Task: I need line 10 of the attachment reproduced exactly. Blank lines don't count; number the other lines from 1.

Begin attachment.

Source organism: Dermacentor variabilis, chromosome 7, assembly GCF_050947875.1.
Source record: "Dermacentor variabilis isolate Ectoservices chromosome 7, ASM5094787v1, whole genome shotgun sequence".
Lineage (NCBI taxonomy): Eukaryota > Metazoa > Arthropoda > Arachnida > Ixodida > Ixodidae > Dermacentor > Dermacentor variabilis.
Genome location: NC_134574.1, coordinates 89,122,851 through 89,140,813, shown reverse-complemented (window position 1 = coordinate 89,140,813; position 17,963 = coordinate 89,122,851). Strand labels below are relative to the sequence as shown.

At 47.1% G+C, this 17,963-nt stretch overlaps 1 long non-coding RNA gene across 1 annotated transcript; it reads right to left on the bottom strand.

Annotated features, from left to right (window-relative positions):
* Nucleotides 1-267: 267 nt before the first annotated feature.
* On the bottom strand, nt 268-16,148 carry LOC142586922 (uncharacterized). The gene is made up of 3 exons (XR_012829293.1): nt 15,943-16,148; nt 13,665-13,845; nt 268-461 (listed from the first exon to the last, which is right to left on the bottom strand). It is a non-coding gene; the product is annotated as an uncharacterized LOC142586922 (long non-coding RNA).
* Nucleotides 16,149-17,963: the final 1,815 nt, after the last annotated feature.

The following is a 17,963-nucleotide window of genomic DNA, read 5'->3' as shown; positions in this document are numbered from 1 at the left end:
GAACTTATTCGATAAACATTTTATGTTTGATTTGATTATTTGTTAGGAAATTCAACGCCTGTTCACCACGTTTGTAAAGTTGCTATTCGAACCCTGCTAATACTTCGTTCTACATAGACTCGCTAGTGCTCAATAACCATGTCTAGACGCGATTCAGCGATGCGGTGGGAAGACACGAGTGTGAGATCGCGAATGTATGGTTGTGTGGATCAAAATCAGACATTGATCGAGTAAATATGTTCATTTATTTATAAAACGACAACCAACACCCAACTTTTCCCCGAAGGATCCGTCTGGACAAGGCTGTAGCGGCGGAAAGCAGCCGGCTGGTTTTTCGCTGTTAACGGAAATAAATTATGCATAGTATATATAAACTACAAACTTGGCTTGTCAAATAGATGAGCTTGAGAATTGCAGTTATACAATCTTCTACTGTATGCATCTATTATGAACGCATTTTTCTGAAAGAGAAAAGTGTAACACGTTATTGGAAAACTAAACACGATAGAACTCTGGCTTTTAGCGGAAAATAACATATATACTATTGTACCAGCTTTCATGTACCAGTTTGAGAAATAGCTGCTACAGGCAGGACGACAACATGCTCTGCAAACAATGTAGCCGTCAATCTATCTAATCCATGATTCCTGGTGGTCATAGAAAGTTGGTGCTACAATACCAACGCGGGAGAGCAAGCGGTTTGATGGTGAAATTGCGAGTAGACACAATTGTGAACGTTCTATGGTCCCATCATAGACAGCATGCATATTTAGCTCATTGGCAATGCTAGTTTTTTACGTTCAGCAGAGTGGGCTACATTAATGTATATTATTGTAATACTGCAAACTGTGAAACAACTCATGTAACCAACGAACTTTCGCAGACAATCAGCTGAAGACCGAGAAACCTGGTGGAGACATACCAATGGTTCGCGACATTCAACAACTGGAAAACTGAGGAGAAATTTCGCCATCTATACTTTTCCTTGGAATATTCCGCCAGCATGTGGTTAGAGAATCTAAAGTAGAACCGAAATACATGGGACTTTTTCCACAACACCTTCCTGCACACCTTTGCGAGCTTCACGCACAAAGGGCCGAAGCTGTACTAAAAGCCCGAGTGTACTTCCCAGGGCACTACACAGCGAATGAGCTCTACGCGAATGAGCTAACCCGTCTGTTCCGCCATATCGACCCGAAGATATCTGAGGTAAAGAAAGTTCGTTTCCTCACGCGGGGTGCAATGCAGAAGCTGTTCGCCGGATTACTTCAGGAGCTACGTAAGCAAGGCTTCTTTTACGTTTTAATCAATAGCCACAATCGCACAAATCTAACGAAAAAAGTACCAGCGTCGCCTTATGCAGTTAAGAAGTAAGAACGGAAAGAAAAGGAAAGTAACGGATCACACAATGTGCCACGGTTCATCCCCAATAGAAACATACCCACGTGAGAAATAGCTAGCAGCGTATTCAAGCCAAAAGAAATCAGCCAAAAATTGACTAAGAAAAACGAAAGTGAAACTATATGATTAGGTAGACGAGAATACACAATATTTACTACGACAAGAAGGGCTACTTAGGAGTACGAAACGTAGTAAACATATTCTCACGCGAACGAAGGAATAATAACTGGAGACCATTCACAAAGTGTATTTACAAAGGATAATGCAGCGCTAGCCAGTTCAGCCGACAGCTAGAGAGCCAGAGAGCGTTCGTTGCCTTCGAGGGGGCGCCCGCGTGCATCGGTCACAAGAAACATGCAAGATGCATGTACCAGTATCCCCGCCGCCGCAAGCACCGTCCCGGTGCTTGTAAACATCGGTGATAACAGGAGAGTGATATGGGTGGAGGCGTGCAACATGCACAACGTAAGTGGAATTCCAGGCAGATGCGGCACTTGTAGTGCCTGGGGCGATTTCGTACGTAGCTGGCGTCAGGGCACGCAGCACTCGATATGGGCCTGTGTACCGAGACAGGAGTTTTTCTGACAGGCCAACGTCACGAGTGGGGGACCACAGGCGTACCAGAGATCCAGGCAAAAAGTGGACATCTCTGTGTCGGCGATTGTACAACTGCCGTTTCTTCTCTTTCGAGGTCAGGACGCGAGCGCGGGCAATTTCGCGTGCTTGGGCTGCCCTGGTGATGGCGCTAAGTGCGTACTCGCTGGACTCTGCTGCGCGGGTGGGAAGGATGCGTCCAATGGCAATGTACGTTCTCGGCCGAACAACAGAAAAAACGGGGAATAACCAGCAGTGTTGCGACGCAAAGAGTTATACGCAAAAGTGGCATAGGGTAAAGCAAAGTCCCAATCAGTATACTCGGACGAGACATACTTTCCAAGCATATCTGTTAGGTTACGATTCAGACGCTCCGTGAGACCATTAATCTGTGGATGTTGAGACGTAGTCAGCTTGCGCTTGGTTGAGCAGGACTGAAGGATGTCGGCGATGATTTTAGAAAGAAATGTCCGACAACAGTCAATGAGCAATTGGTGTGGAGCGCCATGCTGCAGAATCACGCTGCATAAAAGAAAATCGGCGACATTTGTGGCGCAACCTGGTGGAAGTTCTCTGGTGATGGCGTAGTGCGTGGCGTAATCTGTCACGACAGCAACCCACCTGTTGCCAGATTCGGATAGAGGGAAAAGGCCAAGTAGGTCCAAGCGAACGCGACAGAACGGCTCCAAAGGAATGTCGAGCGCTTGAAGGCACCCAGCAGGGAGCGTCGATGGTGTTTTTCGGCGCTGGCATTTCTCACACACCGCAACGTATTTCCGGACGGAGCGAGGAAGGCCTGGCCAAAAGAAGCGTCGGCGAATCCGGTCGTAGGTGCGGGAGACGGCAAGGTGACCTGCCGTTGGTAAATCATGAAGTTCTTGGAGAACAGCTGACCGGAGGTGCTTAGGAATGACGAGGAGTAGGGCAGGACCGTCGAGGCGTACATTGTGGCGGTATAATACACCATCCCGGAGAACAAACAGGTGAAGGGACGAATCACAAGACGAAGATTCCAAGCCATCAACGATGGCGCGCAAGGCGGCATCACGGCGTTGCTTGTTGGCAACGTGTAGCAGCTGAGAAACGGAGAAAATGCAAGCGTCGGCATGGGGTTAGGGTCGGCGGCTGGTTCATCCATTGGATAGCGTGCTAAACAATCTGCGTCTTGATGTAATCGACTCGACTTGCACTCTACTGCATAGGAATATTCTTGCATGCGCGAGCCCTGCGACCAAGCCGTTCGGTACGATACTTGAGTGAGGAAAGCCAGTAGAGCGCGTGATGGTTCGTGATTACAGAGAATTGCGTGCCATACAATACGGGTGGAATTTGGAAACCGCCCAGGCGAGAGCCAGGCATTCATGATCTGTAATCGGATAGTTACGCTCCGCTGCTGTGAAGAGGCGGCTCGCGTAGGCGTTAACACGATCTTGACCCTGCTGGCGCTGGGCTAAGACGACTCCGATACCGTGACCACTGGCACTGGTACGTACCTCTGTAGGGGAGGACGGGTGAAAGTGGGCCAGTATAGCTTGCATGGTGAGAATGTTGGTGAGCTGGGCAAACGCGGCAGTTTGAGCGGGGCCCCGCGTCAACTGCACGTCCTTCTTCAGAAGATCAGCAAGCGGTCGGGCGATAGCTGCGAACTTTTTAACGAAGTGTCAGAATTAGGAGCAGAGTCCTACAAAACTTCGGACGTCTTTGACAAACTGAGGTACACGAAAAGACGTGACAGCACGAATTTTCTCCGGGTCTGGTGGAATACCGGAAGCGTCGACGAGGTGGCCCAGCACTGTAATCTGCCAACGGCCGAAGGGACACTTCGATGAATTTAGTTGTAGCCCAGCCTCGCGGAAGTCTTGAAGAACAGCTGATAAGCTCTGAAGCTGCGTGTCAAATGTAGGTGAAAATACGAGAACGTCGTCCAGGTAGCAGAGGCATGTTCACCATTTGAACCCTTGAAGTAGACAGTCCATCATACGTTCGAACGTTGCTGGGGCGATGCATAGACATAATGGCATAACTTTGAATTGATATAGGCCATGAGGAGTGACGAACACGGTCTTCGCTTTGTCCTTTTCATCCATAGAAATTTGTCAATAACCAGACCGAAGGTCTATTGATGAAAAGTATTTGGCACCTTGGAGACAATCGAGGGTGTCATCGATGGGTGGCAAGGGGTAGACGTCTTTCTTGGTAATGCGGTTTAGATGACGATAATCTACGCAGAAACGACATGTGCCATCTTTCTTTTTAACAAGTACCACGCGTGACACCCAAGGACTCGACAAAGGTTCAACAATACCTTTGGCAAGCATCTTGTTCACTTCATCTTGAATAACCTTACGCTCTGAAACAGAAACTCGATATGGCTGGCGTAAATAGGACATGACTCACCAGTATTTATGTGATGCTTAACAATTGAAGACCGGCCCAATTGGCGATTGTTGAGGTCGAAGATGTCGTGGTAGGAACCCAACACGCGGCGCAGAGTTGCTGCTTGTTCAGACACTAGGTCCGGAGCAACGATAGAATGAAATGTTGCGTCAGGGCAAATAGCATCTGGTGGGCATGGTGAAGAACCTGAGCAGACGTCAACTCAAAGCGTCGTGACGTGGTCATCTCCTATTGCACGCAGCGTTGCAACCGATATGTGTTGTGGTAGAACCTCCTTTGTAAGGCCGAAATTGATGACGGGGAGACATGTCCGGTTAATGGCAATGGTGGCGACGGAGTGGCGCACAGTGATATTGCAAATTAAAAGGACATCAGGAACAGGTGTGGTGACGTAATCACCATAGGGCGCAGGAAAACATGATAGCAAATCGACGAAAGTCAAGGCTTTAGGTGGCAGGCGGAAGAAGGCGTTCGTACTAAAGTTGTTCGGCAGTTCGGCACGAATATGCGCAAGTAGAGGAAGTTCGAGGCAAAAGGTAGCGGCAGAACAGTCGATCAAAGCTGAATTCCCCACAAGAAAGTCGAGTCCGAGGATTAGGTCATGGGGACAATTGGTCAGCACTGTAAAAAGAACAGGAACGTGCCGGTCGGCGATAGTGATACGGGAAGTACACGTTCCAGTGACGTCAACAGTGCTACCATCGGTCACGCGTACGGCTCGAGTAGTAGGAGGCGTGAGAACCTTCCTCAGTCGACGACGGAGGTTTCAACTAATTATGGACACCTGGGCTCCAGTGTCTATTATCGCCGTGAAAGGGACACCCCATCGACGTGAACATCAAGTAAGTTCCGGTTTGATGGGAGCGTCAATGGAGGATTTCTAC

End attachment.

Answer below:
The following is a 17,963-nucleotide window of genomic DNA, read 5'->3' as shown; positions in this document are numbered from 1 at the left end: